Breakfast menu was oat porridge for 30 kopeks, or millet porridge for 1 rouble.
The slogan was “He who does not work, does not eat”.
Stefan was assigned to the forest brigade, in place of his mother, stacking timber at the edge of the river, which was brought out of the forest by horses.
As the winter began, sledges were used and Stefan assigned to maintaining the ice road — a track of 11 Km with two deep ruts that had to be refilled each night with water to keep the icy surface hard. Temperatures were down to 40 below, the water obtained by using a pick to break the ice on streams and lifting it by buckets into a big sledge filling the sledge tracks along the road.
In the spring the timber was tipped into the river to float down to join the River Dvina and then down to Archangel.
This had to be completed just after the thaw but before the river flooded.
On 22nd June 1941 the Germans attacked the USSR. Churchill met Stalin and an amnesty arranged for all Polish prisoners and deportees.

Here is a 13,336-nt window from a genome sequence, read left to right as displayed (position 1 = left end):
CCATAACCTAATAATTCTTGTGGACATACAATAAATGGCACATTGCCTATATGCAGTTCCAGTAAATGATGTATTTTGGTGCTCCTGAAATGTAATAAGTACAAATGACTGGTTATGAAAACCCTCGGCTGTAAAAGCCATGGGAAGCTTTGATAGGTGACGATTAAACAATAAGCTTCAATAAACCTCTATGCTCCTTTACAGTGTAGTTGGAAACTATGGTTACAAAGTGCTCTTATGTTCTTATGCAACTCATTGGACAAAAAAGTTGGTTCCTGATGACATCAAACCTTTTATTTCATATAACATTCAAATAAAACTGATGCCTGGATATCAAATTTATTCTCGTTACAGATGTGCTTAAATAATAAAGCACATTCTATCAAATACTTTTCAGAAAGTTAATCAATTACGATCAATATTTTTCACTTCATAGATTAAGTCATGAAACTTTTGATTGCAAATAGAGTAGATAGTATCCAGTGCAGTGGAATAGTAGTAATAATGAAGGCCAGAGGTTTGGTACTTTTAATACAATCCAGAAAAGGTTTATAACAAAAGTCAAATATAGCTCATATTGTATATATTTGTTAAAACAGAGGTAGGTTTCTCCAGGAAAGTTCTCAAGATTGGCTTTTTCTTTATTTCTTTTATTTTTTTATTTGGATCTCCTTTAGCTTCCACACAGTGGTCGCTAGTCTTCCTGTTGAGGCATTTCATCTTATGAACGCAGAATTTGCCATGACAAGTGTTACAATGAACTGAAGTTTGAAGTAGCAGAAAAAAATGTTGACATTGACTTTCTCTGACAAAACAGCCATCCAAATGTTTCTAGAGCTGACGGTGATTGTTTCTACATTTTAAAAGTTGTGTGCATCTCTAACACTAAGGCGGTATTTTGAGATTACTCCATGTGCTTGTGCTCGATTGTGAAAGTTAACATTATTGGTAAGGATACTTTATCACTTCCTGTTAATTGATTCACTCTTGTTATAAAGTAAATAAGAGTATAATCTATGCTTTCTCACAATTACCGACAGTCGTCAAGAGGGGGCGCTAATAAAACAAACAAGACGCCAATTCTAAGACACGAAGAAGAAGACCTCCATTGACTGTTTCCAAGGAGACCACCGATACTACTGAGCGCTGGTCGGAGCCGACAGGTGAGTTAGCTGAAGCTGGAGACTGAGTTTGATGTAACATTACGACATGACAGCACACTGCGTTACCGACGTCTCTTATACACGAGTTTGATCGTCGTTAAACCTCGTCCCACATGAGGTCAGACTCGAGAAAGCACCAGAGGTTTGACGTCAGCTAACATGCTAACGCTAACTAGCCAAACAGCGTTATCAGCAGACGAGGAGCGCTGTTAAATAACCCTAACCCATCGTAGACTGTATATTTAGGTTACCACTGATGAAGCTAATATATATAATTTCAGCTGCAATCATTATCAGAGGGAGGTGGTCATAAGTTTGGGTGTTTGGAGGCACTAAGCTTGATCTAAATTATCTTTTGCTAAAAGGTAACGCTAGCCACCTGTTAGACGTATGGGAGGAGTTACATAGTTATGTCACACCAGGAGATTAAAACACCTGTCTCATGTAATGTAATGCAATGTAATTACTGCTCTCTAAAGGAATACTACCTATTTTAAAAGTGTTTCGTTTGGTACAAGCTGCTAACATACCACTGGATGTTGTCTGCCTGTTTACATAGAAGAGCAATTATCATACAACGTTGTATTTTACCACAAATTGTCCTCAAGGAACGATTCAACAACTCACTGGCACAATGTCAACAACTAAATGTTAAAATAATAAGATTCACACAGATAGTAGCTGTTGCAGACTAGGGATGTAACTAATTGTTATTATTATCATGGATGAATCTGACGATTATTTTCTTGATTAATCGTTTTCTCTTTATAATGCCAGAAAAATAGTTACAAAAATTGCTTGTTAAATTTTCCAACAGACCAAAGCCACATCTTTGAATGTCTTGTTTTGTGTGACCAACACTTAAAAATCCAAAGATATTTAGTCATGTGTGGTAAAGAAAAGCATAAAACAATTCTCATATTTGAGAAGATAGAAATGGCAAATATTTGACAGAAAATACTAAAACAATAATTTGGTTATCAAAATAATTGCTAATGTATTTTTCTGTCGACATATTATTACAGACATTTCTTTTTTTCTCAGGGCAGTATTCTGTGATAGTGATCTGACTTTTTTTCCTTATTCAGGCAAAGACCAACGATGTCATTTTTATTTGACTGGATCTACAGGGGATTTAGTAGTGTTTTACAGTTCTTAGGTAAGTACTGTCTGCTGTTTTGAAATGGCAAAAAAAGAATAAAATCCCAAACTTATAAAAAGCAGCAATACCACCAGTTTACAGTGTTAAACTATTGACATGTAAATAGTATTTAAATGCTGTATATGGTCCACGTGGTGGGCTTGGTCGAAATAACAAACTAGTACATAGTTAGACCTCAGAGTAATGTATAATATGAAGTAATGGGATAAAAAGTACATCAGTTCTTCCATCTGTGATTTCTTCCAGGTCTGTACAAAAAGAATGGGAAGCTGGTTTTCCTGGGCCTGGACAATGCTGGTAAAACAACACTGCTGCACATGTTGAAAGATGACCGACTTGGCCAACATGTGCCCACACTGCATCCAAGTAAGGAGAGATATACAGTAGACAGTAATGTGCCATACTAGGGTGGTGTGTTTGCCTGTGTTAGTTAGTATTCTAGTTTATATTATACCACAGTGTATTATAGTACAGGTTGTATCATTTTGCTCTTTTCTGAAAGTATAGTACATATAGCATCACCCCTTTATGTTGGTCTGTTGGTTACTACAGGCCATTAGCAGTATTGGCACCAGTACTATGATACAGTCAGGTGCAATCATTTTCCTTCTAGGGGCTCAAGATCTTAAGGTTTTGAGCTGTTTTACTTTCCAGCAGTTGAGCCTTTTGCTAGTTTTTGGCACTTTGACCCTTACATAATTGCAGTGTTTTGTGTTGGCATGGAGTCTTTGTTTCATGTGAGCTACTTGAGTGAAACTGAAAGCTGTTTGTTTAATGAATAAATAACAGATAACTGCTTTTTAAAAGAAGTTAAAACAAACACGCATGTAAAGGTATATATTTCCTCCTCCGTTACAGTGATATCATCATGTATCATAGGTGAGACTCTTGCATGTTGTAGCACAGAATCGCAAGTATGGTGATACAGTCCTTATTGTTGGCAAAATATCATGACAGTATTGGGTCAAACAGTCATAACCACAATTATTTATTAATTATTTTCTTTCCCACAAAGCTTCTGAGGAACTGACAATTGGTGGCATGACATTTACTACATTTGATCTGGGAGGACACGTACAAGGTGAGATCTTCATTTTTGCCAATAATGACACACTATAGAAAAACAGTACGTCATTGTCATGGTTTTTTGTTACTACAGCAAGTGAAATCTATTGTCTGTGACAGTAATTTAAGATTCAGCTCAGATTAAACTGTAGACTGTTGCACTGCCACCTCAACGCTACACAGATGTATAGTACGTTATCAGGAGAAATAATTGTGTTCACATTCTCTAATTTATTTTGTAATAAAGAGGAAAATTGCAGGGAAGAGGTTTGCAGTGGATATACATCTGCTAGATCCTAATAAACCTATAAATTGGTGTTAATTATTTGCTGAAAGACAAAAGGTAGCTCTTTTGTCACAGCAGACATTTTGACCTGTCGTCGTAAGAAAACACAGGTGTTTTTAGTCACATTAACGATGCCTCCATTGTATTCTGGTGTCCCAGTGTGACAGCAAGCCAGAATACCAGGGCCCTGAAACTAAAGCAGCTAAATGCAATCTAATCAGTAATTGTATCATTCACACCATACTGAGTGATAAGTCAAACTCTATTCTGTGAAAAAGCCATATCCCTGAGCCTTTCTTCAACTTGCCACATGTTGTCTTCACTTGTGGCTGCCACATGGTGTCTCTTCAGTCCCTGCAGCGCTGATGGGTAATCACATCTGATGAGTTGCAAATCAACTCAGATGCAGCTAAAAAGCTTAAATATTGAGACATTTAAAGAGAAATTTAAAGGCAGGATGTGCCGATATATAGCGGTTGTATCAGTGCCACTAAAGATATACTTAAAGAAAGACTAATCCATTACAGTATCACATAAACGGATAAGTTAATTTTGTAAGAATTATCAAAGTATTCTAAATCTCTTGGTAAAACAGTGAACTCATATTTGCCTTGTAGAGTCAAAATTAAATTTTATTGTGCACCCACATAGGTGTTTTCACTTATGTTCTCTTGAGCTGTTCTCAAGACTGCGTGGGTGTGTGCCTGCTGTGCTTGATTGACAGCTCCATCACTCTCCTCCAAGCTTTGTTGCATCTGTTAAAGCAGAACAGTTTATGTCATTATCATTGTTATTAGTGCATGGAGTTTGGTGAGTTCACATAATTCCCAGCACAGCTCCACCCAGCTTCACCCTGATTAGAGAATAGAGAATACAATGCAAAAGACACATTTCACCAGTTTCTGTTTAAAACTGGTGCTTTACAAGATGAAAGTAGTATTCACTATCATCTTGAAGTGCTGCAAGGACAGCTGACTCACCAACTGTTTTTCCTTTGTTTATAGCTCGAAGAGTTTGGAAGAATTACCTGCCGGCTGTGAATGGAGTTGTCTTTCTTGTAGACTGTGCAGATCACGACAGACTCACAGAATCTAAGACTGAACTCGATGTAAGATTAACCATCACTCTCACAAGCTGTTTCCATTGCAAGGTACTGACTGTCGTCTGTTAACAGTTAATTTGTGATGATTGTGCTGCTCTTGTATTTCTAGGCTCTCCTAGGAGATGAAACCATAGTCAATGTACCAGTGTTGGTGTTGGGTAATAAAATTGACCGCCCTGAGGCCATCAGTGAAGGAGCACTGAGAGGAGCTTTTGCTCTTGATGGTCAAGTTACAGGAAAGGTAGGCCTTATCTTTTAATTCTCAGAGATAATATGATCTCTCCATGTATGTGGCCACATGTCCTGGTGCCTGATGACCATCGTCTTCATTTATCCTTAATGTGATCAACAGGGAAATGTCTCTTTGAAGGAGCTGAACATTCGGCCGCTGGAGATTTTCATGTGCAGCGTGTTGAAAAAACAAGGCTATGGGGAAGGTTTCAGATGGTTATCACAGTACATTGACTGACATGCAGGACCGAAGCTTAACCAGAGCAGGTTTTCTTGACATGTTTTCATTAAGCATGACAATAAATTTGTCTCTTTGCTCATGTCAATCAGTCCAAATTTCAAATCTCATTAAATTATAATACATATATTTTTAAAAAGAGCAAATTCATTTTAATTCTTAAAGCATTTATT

Everyone had to choose a destination, and the family and friends chose Asktrakan.
This amnesty document served as a family passport to the destination of their choice.
The parties in the camp then made rafts for themselves and their luggage and floated off down the river. They were floating down the river for 8 days.
One terrifying incident was when their raft got stuck on an underlying pole and several of the men and boys (including Stefan) had to dive into the icy water and saw through it.
Many of the rafts did not complete the journey (whirlpools were a hazard where the raft just floated in circles) but everyone arrived as planned.
The next stage was by boat to Kotkas, and then 500 kilometres by train to Gorkiy, and another boat to Asktrakan.
Every railway station was packed, with so many refugees all trying to travel.
The reducing stock of roubles was invaluable in bribing officials.
They found that many refugees were stranded in Astrakan, and the family had to backtrack by boat to Kopanovka, then by train to Saratov where there were Polish soldiers assembling.
His father travelled to Tatishkova, but found the army a rabble, no discipline and many of the soldiers sick.
Very few officers were there (it was discovered later that most had been massacred at Katyn by the Russians).
They decided to travel the 4000 kilometres to Samarkand. Boarded another goods train, and travelled for six weeks.